Birth plans are unique to the individual writing them. In this blog post we will talk about creating a birth plan for you to present to your care provider so they understand your wishes for your birthing time.
First things first, you should try to start calling it birth preferences as you cannot plan birth, or anything else in life. The nurses and doctors or midwives will be more receptive to your written wishes if they know you are aware that you cannot plan birth and may have to make some compromise along the way.
Life is what happens while you are busy making other plans.– John Lennon
You should have well-though-out birth preferences that are specific to you and your situation. You should not bring in the checklist birth plans, as it is not specific to you and does not list all of your options; it lists what options the hospital would like you to have. If you don’t know all of your options, consider taking an out-of-hospital comprehensive childbirth education class and hiring a doula. Your doula can answer any questions you may have about your birth options. You can also visit Evidence Based Birth to learn what the research says about your options. Go to the search bar at the bottom and type in your specific option, i.e. Vitamin K shot.
“By failing to prepare, you are preparing to fail.”― Benjamin Franklin
It i important to note that “hospital policy” only means they have to tell you what their policy is. It is your body, your birth, and your choice. You can decline anything you don’t feel comfortable with including no food and water during labor (please eat and stay hydrated!)
Hospital Birth Preferences
If you are delivering at a hospital, preregister. This will cut down on the questions they ask you when you get there. You can also help them by writing your name, date of birth, estimated due date (which is NOT an expiration date for the baby), and your doctor or midwife’s name. It is also helpful to state any health concerns such as diabetes, GBS status, if you are RH negative, etc.
Some people like to write their preferences in order of importance first. Other people like to write it in order of how birth would play out, first stage, second stage, third stage. Either way works. You can write it in paragraph form or with bullet points. You can also create a visual birth plan.
State It Positively
Your preferences should be written in a positive way. The nursing staff wants to help you, that is why they got into their career, so let them help you. Instead of making a list of demands, positively and politely ask them to help you, i.e. please help to keep the light dim, the room quiet, and a comfortable temperature. Please help us to avoid tearing with warm compresses., etc.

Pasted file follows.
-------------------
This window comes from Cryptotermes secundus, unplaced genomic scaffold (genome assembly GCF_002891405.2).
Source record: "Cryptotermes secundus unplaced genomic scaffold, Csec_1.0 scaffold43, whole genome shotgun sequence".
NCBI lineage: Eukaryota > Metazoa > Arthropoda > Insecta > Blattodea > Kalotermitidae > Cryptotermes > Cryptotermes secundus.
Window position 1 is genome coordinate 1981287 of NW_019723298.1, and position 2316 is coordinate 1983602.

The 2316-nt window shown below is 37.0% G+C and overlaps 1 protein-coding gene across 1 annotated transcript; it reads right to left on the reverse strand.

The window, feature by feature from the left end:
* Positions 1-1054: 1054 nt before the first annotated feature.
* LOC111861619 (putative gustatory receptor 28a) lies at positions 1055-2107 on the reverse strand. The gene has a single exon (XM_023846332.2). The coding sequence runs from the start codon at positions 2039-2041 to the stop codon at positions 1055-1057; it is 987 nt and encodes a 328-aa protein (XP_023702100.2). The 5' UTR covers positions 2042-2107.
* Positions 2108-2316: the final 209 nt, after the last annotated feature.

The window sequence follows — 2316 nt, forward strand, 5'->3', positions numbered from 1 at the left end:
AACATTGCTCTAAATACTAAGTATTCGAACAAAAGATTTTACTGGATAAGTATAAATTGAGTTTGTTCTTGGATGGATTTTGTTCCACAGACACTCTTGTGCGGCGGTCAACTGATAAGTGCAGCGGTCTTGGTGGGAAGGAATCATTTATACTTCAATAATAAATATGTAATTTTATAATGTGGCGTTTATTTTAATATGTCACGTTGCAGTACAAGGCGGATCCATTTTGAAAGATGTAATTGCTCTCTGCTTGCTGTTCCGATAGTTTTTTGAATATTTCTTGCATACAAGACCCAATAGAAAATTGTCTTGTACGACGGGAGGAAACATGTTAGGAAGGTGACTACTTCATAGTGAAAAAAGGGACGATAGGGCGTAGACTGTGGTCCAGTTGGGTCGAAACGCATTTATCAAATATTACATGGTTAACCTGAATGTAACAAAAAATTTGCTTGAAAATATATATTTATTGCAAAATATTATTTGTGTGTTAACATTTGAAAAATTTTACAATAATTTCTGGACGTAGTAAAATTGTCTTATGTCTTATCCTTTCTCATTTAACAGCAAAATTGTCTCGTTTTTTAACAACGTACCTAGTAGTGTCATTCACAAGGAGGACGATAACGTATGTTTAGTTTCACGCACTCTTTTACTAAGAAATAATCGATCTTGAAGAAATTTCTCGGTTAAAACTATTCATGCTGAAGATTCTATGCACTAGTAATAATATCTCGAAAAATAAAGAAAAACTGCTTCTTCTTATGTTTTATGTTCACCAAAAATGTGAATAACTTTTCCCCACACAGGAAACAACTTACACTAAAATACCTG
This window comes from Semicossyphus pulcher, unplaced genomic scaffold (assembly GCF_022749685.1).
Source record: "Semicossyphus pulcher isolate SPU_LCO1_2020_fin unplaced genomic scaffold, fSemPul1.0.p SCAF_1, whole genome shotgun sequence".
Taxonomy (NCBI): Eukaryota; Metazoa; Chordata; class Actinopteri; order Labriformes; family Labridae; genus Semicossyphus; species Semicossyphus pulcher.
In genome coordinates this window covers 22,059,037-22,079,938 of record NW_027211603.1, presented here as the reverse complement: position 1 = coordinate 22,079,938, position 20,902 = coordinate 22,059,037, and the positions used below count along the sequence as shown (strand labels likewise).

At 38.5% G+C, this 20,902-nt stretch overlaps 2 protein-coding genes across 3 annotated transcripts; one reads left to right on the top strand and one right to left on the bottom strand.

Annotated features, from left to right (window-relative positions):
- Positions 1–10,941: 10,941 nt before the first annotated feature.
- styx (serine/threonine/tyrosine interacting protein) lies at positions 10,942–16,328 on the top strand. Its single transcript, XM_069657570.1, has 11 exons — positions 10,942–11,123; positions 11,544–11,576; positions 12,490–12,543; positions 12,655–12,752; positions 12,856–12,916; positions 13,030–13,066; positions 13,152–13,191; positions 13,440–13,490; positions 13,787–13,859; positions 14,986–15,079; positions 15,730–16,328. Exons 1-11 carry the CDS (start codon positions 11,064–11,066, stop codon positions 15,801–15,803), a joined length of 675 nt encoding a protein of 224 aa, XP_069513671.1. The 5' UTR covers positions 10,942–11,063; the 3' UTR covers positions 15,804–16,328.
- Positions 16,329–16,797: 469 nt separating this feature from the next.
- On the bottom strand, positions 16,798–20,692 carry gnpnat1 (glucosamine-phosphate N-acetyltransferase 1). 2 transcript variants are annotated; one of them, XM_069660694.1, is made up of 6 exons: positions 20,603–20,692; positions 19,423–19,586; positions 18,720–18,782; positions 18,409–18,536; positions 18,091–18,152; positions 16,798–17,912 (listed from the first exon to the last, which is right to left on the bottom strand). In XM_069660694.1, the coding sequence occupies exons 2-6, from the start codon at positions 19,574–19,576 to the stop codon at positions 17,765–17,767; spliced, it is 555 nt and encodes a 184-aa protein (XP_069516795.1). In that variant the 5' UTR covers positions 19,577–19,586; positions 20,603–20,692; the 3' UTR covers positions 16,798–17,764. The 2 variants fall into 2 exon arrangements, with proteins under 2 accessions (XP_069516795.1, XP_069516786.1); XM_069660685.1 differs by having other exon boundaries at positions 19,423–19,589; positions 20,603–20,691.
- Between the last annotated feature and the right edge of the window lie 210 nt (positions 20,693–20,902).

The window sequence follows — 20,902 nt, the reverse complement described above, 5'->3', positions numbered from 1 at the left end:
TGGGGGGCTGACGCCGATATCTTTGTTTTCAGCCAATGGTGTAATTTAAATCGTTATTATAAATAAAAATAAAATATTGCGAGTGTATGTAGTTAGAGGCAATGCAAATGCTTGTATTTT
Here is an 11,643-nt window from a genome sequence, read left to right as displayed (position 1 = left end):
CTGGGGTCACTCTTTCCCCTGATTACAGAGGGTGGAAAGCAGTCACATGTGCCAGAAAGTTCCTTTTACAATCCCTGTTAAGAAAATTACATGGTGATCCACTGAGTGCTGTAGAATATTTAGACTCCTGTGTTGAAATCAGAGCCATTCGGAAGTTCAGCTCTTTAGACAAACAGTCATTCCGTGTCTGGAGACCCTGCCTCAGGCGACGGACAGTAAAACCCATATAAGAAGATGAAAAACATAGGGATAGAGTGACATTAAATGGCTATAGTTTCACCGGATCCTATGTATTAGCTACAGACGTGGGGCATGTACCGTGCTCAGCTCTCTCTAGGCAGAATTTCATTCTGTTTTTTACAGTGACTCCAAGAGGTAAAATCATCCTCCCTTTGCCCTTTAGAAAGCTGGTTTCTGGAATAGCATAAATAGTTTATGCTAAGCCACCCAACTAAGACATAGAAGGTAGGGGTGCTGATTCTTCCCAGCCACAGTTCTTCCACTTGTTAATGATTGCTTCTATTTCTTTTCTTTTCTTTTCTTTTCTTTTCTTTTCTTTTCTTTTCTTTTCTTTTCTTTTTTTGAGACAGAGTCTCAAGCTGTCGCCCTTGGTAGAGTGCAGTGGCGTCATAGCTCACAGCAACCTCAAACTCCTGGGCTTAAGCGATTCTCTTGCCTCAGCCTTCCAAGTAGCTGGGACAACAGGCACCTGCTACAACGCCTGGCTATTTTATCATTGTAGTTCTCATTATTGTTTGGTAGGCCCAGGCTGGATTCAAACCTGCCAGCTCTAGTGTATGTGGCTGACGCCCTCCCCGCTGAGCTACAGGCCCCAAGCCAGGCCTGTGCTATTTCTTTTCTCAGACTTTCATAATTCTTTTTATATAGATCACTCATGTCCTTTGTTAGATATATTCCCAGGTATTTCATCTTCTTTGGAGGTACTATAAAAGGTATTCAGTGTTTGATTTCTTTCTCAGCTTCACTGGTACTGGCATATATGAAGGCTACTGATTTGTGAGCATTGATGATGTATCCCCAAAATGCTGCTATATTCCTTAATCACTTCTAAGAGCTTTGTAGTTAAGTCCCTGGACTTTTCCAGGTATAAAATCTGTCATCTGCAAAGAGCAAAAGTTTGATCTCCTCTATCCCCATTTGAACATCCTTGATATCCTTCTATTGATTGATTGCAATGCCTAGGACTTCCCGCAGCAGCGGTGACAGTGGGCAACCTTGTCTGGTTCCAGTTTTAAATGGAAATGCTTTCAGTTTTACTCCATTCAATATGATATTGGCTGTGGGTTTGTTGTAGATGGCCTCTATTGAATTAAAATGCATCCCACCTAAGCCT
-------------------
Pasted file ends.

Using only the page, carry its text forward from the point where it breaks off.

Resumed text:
One Page Please
Your birth preferences should also not be longer than a page. Some nurses have a terrible joke that if it is longer than a page, it will be a cesarean section. You can adjust the margins and font, but don’t go too small with the font that you aren’t able to read it easily, especially if you want your room lighting to be dimmed.
If you have any special requests such as no students, no residents, and/or no male providers, it is helpful to state why. If you explain that you are a survivor of previous life trauma by males, the staff will be more receptive to this request.
Make It Relevant
You also want to make your preferences relevant. You don’t have to state that you don’t want an enema or shaving for a vaginal birth, because they no longer do those. If a cesarean become necessary, they will want to shave you before the surgery. It is wise to create birth preferences even for a cesarean as one in three women in the United States has a cesarean. Even if you cannot have a vaginal birth, you can still have your wishes honored. If you do have a cesarean, visit your local ICAN (Internataional Cesarean Awarenes Network) Chapter.
Try Out Our Birth Plan Generator
Here is our vaginal birth plan generator and cesarean birth plan generator (family-centered or gentle cesarean) with all of your options for your birthing day.
Home or Birth Center Birth Plan
If you are birthing at home or at a birth center, you should still have a list of preferences, although most of them will likely be standard practice. You should also have a birth plan in case of transfer and one for a cesarean.
The next step is to schedule a longer visit with your doctor or midwife and discuss your birth preferences. Don’t let them just stick it in your file without discussing it first. You want to make sure that they are on board with your wishes. If they are not, you can either accept the birth they are going to give you, or find a care provider who will allow you to have the birth you want. We suggest the second.
Should I Change Providers?
We get hung up on our provider as we have been seeing them for a while, or we don’t want to go through the hassle of switching providers. Most providers don’t have the same bond that we have with them. It is business for them, but personal for us. After the birth they probably won’t remember much about our birth experience, however, we will remember it all. Create a memory that you want to have with a provider that will help make it happen.